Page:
I have – miraculously – got the price down on my novel TRANSFERENCE and better still, it’s the sort of price you’d expect to pay for a paperback.
One of the many cruelties about self-publishing (and that’s a long list of cruelties) is that the thicker your book, the higher the price. It isn’t the same in “real world” publishing (I believe this is called “traditional”) where paperbacks have relatively standard prices. I recently read a novel that had been “fattened” – there was a tremendous amount of wasted space: huge font, wide margins, blank pages between chapters and – far worse – countless pages at the beginning with reviews telling you wonderful the novel was (it was, by the way, a ghastly novel – never trust a book that TELLS you it’s fab. It won’t be.) All I could think of was the trees that had been destroyed to produce this “fattened” book.
But with self-publishing, the battle goes the other way: how to slim the book down so that the price is actually affordable. A tiny font is the most obvious solution but how tiny can you go before the reader’s eyes can’t cope? Age has decreed that tiny fonts have become really hard on my eyes. I wouldn’t want to reread my copy of The Lord of the Rings as the font is like a series of dots across the page. (And this is why reading on an e-reader is so marvellous, but that’s another story.) I eventually settled on Georgia 10. Georgia is my favourite font and is slightly bolder than the recommended font for science fiction, which I seem to recall being Garamond. (Obviously this is not the font you’d use on your cover.)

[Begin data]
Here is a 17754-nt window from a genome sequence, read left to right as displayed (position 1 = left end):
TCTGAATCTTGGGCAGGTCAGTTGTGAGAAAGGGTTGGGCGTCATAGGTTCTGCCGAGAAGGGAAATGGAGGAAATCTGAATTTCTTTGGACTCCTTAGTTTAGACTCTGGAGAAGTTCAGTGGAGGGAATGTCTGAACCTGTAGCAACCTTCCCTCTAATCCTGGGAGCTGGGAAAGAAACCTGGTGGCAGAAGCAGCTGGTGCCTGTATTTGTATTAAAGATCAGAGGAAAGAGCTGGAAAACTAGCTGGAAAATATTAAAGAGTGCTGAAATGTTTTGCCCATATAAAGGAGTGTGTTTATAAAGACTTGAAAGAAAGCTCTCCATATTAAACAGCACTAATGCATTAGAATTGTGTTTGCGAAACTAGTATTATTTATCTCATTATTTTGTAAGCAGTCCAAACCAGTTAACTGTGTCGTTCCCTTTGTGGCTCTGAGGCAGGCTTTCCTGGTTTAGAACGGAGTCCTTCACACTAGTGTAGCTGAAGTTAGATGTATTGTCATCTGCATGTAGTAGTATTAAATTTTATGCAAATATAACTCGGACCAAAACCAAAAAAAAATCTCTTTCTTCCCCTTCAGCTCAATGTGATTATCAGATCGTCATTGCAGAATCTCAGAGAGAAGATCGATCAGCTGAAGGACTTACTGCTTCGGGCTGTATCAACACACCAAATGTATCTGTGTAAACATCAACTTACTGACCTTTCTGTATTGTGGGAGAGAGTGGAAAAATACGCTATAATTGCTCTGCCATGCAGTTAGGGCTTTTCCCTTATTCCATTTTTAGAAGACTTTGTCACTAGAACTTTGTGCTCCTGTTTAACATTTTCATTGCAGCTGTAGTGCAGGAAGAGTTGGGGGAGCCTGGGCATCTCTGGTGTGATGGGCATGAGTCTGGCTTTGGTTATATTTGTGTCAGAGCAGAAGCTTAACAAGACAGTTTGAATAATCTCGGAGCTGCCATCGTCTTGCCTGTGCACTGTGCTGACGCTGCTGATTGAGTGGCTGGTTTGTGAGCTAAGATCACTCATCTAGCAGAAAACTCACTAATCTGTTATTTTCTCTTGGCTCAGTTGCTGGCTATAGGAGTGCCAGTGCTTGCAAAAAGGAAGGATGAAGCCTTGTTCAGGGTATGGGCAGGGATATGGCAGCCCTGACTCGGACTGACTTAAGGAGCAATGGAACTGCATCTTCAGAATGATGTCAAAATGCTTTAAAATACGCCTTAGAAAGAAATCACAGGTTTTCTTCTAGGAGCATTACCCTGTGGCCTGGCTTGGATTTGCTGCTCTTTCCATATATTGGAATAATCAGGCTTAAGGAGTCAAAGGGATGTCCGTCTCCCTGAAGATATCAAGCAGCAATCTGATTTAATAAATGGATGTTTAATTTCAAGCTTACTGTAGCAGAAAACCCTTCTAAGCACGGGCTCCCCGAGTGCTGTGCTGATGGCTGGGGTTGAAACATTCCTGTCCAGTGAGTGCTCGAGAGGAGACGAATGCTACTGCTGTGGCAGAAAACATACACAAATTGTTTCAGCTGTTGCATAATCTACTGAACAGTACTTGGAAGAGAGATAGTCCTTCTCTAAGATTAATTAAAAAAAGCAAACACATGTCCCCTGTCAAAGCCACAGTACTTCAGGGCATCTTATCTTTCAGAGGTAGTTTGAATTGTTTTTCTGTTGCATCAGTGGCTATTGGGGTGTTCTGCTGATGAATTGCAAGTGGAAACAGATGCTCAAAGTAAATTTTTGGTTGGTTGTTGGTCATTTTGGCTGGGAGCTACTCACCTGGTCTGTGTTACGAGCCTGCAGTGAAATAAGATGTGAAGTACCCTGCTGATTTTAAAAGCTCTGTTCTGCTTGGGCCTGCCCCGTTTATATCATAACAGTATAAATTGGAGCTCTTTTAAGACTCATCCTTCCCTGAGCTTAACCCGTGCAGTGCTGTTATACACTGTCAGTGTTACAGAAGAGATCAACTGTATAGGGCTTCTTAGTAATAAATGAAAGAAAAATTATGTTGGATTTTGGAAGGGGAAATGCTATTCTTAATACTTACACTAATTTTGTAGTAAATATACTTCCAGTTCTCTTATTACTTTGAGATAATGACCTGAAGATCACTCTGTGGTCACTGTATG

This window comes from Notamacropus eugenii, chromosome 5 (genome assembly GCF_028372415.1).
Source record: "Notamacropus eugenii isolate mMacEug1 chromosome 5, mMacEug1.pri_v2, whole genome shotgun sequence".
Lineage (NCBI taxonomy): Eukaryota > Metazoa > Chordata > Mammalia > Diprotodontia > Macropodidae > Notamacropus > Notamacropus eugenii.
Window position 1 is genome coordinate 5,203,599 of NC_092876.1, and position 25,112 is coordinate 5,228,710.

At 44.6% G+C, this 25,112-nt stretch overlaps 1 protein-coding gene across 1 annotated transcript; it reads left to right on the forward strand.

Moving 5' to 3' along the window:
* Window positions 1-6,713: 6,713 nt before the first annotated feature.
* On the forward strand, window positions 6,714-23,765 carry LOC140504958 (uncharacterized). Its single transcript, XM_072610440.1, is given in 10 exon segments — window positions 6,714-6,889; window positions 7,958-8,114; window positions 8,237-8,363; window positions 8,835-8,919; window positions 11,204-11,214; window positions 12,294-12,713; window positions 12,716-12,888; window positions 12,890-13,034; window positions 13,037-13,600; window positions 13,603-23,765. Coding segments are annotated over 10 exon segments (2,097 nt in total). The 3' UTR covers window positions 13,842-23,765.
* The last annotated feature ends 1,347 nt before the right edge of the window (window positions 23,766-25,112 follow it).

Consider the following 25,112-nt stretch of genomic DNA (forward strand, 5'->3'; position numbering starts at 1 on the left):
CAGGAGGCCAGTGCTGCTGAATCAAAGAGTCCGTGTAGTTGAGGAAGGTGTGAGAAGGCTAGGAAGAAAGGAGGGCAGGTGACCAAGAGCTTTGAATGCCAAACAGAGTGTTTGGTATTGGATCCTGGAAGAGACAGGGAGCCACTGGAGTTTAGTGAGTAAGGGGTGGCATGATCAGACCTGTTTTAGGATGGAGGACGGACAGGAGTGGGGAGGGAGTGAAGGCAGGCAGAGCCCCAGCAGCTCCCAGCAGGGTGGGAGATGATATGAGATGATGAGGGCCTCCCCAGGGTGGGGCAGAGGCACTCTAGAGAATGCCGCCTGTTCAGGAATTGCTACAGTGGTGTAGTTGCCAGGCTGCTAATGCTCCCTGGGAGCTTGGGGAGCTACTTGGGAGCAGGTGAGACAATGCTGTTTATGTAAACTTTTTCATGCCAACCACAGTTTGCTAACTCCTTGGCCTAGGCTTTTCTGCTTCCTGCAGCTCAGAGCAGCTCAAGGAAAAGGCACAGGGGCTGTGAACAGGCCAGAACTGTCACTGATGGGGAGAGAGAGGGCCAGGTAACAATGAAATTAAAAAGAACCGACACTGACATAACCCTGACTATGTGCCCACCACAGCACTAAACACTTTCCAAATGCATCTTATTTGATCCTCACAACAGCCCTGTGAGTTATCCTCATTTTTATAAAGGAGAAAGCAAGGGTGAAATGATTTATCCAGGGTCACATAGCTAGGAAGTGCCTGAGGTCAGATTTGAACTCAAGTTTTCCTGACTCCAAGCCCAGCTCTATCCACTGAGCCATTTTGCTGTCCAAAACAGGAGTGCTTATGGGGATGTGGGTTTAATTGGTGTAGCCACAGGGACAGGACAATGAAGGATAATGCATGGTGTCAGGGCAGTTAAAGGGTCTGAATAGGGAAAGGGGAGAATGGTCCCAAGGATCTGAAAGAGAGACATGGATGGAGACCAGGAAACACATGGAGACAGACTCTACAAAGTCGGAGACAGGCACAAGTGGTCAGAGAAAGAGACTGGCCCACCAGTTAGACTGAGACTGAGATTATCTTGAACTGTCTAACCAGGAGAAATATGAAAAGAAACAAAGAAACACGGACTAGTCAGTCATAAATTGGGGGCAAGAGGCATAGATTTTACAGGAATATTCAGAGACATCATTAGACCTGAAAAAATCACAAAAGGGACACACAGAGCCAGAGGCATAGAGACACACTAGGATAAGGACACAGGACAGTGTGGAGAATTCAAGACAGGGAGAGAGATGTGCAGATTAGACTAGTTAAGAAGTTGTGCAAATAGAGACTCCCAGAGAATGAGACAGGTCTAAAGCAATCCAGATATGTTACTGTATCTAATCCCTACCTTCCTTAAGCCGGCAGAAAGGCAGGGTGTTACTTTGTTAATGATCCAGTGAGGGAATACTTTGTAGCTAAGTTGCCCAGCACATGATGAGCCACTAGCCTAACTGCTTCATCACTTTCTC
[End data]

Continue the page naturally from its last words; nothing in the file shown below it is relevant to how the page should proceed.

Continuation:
Check it out and let me know what you think: AMAZON LINK